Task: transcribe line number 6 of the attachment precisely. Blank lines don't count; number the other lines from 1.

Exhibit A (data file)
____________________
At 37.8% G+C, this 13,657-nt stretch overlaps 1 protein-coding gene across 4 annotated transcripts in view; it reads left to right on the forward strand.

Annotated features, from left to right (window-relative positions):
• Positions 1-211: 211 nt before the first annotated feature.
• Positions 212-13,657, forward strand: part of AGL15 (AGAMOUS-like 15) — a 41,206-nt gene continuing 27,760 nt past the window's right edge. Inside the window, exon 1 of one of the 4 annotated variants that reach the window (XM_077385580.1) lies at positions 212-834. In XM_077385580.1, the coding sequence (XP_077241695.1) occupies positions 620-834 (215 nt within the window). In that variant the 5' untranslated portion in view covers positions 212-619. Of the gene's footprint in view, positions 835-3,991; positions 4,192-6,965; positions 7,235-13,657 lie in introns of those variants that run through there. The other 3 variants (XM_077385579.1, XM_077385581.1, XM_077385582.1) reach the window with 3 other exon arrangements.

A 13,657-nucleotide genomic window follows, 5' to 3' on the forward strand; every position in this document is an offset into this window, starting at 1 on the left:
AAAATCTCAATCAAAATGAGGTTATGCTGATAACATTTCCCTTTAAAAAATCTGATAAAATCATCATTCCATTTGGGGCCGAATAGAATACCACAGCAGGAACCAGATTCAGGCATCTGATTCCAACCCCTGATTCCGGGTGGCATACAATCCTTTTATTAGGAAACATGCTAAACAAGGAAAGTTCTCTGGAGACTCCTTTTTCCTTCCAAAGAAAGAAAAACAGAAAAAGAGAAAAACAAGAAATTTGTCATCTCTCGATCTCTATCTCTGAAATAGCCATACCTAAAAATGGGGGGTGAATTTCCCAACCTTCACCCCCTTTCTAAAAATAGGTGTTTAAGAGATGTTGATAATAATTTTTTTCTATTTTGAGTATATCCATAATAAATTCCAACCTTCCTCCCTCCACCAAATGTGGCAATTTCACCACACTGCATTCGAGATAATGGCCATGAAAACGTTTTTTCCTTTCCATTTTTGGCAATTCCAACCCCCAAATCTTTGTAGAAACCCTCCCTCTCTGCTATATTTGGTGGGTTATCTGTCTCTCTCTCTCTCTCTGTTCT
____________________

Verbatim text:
AAAATCTCAATCAAAATGAGGTTATGCTGATAACATTTCCCTTTAAAAAATCTGATAAAATCATCATTCCATTTGGGGCCGAATAGAATACCACAGCAGGAACCAGATTCAGGCATCTGATTCCAACCCCTGATTCCGGGTGGCATACAATCCTTTTATTAGGAAACATGCTAAACAAGGAAAGTTCTCTGGAGACTCCTTTTTCCTTCCAAAGAAAGAAAAACAGAAAAAGAGAAAAACAAGAAATTTGTCATCTCTCGATCTCTATCTCTGAAATAGCCATACCTAAAAATGGGGGGTGAATTTCCCAACCTTCACCCCCTTTCTAAAAATAGGTGTTTAAGAGATGTTGATAATAATTTTTTTCTATTTTGAGTATATCCATAATAAATTCCAACCTTCCTCCCTCCACCAAATGTGGCAATTTCACCACACTGCATTCGAGATAATGGCCATGAAAACGTTTTTTCCTTTCCATTTTTGGCAATTCCAACCCCCAAATCTTTGTAGAAACCCTCCCTCTCTGCTATATTTGGTGGGTTATCTGTCTCTCTCTCTCTCTCTGTTCT